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Portrait Sitting Ideas - Have Your Subjects Sit for a Great Portrait

written by: Ashley Hansen•edited by: Rhonda Callow•updated: 5/20/2011

When it's time for a family photo shoot, engagement picture or senior photos, it's helpful to understand the different poses your subjects might ask for. For portrait sitting ideas, remember that the posture of the subject is just as important as the object on which they are resting.

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    Portrait Basics

    In many cases, portraits are taken by professional photographers and provide a look at the milestones in our life. Many parents take their children to sit for portraits throughout their young life. Later on, senior portraits and engagement photos mark other important events. When a child is born, many parents have a portrait taken with their new baby. Whatever the occasion, portraits tend to be an emotionally significant artifact in many people's lives.

    Since portraits are often saved as keepsakes, you'll want to take the extra time to make sure your subjects look natural in the photos. Many portrait sitting ideas offer an excellent, relaxed pose that makes for a great shot. It's important to focus on three main elements when using sitting positions in portrait photography: the object on which the subjects are sitting, their posture and, if applicable, the composition of multiple subjects.

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    Where to Sit

    Outdoor Portrait Many portrait sitting ideas involve traditional seating, like a couch, chair or loveseat. Occasionally, a bench or stool are used to mix things up. These are great options for a studio setting. In most situations, a neutral-colored couch or chair should be used; this prevents the object taking away from the subjects. While large, comfy pillows are a nice touch, make sure they don't overpower your subjects. The chair or loveseat can be any size, but you won't want something that squishes your subjects in too tightly. Make sure there is enough room for everyone. A stool is a great option for a minimalistic sitting portrait, and it's easy to crop the photo so that the stool doesn't show at all.

    On the other hand, more and more families and individuals are choosing to have their portraits taken outside of the studio for a more natural look. If your subjects prefer an outdoor setting, you can use natural objects for portrait sitting ideas. A rock or boulder is great as long as the subject can sit comfortably on it. Don't be afraid to have your subjects sit on the ground. With bright green grass, colorful fall leaves or a sandy beach underneath them, a subject can look more at home in nature and take a relaxed sitting pose.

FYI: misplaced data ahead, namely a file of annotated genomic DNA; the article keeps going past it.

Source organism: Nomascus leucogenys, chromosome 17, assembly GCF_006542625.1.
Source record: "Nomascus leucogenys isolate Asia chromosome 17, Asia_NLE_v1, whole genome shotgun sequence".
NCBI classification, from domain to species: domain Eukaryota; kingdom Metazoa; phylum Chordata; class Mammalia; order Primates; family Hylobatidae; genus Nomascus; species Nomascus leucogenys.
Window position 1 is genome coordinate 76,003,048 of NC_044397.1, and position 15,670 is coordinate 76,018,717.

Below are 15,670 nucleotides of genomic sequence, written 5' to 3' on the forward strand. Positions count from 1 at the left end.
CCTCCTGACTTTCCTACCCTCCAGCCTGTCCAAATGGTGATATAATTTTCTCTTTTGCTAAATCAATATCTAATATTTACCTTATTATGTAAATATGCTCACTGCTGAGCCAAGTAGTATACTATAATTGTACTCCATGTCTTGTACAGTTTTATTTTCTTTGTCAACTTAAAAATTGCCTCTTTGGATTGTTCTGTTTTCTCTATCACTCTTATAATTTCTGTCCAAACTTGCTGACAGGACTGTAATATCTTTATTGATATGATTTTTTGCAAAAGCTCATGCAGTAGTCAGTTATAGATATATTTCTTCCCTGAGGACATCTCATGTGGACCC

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    Subject Posture

    Posture 

    Portrait sitting ideas may be great in concept, but the resulting photo depends on the subject's posture. It can be difficult to get subjects to sit on an object or on the ground without looking too stiff. You don't want them to slouch, but it's important to retain a relaxed and comfortable look as well.

    When it's time to take the photo, get your subject in the position you want. If sitting on a couch or bench, ask them to sit up straight with their shoulders relaxed. Their legs can be pointed slightly away from the camera; this makes it so they turn their head a few degrees to look at the camera rather than awkwardly staring at it straight on. Right before taking the photo, have the subject breathe out for a less tense look. It can also help them to get a more natural smile in their photo.

    If the subject is sitting directly on the ground, have them rest their arms on their knees or rest their back on a nearby wall or other object. Having their legs crossed or straight out in front tends to look awkward, so make sure they are resting either slightly forward or backward before you take the shot.

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    Arranging Multiple Subjects

    If you're working with a family of parents and children, it's easier to have everyone sit on the same object. This is because their different heights will automatically create different heights among the subjects heads. It's common to have a child under the age of three or four on someone's lap. This creates a feeling of closeness and helps to get the child in the right position when it's time to take the picture. Families should be seated closely together and preferably have physical connections through a child on someone's lap, a hand on a shoulder or legs touching.

    If you have a group of subjects where their heights are all within a few inches of one another, it's best not to have everyone seated in the portrait. If you place everyone in a line on the couch, each subject's eye level will be nearly the same, creating a dull portrait with no levels. Instead, have one of two subjects stand behind the others. For these portrait sitting ideas, try to use stools so that the lower half of the standing subjects' bodies aren't missing in the photo. If everyone is sitting on the ground, have someone kneel behind or lean on another person's shoulders to create different levels.

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    Be Creative

    Remember that when using portrait sitting ideas, you can still be creative. Not everyone has to be sitting, and a variety of objects can be used to fit the theme, whether it's a chair, rock, cement sidewalk or a kitchen counter. While studio portraits are classic, invite your subjects to try out different settings as well. Wherever you choose to do your portrait photo shoot, remind your subjects to have good posture and relax before each shot. If you really want them to look natural, let them decide what objects to sit on.